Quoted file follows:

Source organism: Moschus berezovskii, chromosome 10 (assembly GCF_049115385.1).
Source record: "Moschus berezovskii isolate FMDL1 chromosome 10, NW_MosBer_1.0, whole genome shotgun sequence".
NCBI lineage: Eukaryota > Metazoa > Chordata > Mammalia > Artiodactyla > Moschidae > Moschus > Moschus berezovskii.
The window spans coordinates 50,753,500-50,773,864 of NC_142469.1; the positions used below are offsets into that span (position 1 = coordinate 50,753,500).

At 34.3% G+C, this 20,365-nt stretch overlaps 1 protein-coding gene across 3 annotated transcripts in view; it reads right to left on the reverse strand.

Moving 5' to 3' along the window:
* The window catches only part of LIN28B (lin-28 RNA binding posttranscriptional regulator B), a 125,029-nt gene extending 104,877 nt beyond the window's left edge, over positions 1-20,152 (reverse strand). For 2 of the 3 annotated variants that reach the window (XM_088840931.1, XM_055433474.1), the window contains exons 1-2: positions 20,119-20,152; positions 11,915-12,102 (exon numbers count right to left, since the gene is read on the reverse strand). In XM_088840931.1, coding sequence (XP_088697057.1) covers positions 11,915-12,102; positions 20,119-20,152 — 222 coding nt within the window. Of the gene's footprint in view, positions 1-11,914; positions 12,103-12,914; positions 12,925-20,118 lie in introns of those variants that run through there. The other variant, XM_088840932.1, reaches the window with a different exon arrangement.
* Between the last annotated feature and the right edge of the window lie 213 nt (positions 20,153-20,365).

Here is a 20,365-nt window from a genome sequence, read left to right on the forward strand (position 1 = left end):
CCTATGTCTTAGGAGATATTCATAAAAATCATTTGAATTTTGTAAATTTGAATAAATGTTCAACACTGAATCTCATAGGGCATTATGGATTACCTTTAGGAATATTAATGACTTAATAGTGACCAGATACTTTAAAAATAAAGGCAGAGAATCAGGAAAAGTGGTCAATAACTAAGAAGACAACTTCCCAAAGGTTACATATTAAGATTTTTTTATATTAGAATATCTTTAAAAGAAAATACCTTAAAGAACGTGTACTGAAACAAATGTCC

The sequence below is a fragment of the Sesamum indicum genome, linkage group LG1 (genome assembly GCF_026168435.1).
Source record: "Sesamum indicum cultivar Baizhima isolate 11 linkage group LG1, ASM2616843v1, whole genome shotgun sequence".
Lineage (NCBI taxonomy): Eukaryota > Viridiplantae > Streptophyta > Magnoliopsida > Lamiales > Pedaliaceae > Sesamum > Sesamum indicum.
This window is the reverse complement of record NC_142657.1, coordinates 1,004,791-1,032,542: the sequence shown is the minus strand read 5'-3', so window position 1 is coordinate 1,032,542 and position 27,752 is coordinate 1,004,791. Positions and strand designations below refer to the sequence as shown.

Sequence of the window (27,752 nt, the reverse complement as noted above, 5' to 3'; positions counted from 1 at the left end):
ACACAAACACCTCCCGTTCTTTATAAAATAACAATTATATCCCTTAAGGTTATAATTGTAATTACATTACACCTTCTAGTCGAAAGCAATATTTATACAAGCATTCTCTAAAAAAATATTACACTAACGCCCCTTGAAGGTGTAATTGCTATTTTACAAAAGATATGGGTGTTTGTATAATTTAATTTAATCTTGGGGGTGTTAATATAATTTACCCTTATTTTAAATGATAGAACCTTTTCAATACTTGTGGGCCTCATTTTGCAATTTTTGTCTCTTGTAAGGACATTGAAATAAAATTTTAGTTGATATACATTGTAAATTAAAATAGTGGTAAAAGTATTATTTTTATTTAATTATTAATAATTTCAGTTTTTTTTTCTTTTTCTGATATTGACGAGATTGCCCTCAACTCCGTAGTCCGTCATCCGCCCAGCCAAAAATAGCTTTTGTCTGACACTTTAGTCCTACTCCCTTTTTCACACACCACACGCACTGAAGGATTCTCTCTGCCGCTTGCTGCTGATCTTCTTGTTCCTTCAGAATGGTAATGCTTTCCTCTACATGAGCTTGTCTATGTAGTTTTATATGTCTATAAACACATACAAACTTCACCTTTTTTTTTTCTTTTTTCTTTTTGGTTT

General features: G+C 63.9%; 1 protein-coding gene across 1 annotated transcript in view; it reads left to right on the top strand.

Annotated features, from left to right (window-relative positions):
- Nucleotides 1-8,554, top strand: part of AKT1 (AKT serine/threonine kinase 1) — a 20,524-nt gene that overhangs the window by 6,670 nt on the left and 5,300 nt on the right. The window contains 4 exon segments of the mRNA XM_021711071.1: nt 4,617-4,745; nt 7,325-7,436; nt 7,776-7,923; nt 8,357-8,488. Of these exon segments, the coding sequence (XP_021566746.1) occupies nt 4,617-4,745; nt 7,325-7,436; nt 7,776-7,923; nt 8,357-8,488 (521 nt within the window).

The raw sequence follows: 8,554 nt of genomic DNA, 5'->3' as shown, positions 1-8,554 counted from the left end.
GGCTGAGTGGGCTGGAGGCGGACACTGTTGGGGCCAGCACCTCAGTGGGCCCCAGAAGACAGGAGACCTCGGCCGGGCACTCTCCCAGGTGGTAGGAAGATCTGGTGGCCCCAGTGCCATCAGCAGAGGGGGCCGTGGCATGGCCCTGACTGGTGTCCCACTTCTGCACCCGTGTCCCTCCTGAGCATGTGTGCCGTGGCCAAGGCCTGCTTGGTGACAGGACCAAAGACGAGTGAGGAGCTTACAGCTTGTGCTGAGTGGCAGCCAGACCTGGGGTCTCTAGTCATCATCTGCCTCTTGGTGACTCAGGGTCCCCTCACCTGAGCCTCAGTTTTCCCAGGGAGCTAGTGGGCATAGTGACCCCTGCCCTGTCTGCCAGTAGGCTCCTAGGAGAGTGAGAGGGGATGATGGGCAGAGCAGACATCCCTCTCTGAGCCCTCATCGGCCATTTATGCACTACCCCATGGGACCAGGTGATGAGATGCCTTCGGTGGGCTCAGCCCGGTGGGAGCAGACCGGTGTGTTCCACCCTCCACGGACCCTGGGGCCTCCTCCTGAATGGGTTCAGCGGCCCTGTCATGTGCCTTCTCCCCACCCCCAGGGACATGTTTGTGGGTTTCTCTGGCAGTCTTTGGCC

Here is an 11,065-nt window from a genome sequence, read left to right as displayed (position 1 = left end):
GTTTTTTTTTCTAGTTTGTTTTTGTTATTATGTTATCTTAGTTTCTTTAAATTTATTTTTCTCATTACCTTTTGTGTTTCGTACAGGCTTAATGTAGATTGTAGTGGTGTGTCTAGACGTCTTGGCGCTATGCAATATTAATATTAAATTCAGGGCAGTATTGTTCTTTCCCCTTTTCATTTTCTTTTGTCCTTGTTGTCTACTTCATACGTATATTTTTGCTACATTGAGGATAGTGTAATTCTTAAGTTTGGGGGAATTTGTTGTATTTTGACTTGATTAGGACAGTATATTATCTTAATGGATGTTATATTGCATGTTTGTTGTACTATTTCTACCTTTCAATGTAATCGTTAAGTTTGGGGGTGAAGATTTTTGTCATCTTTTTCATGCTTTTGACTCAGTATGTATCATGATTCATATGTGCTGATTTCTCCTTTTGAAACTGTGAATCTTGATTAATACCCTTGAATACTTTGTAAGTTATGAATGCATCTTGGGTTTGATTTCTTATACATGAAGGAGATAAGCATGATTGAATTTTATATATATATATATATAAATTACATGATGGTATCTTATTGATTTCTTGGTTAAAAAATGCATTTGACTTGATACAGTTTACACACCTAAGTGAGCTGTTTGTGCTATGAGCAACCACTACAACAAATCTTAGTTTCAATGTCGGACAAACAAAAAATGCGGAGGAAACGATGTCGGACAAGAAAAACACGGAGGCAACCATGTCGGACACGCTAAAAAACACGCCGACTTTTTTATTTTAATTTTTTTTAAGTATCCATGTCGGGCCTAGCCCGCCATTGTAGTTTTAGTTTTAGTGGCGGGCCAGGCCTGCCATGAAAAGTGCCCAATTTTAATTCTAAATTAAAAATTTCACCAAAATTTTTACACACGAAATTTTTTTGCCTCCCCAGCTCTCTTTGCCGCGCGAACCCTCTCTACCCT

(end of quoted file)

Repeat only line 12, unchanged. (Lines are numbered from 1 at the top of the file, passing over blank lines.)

Source record: "Sesamum indicum cultivar Baizhima isolate 11 linkage group LG1, ASM2616843v1, whole genome shotgun sequence".